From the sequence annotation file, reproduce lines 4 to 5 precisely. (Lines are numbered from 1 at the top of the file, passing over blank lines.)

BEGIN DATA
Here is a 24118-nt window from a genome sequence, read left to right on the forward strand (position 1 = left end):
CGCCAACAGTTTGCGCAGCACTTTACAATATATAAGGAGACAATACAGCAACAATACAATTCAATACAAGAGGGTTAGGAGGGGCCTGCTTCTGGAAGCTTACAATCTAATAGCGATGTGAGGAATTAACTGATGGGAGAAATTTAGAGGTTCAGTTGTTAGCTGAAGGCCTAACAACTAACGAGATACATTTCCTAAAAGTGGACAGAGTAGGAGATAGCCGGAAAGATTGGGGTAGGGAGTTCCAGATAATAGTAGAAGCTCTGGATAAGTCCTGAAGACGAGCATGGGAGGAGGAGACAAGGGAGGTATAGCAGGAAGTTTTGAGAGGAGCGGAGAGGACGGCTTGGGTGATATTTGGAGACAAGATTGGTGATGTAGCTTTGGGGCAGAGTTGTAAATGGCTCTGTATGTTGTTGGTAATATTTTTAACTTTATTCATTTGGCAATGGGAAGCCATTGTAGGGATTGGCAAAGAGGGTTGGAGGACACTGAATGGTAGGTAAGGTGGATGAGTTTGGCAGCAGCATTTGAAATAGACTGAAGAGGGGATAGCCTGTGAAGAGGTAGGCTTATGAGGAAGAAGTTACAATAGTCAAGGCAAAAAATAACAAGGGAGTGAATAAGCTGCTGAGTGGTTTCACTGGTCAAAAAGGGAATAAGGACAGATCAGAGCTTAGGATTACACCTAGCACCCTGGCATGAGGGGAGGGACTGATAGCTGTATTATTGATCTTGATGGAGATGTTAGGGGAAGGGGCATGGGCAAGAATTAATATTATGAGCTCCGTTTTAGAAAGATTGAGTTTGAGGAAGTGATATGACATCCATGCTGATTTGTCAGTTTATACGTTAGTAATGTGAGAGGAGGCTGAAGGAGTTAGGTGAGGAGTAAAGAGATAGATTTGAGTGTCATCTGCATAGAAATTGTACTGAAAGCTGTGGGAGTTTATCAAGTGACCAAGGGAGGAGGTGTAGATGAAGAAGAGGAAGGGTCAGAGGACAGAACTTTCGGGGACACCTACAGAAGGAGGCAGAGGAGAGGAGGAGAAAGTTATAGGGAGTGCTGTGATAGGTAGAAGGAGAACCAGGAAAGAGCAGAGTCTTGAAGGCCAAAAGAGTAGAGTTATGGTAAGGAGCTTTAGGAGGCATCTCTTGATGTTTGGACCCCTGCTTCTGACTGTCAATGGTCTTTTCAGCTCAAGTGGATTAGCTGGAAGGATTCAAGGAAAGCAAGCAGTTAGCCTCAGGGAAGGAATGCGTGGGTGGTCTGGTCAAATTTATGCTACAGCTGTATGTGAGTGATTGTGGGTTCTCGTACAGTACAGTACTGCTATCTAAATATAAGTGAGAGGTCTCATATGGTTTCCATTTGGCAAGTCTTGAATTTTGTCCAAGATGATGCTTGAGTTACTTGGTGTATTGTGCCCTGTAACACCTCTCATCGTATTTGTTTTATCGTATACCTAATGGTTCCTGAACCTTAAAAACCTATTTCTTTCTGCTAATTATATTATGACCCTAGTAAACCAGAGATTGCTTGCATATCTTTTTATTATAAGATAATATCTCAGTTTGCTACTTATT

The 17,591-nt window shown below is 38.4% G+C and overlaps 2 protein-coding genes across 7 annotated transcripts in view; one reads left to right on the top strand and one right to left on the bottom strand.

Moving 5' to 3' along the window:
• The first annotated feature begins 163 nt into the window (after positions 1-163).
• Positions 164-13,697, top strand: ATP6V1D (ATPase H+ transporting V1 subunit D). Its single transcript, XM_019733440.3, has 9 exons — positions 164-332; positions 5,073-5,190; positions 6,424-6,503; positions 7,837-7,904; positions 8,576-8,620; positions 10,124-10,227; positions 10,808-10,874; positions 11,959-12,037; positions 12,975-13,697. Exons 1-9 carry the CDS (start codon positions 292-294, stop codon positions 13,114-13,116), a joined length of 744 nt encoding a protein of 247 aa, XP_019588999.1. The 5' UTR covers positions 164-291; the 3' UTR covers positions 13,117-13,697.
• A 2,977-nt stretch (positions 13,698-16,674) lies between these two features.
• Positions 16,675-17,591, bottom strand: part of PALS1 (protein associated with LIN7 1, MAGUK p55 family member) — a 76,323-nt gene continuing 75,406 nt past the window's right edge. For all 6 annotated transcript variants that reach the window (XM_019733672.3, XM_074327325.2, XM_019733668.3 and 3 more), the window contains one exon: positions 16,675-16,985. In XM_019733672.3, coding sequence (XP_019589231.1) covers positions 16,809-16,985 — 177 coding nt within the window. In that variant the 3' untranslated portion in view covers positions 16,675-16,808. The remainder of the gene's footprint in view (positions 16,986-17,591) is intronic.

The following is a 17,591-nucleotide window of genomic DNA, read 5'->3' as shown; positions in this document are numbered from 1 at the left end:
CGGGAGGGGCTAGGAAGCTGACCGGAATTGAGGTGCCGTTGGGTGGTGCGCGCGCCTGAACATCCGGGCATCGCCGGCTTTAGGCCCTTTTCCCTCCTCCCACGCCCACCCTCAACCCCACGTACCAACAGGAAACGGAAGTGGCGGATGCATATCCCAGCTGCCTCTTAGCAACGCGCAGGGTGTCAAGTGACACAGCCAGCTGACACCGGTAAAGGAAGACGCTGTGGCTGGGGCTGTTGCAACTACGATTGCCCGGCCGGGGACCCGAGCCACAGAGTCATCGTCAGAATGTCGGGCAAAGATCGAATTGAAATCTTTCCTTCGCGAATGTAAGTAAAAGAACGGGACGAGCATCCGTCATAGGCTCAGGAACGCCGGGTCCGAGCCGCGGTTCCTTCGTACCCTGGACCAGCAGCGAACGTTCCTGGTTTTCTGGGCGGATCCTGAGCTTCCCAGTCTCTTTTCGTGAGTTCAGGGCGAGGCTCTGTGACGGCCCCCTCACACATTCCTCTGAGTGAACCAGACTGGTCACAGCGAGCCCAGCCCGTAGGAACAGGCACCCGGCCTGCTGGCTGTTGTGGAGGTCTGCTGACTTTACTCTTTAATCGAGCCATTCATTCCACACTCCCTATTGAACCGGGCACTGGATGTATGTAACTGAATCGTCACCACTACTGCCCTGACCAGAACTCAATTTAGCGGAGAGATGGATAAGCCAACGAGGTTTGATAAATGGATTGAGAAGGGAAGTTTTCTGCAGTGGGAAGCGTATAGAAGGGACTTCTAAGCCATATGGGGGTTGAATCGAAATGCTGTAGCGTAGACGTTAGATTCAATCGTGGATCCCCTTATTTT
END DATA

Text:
Moving 5' to 3' along the window:
• The first annotated feature begins 163 nt into the window (after positions 1-163).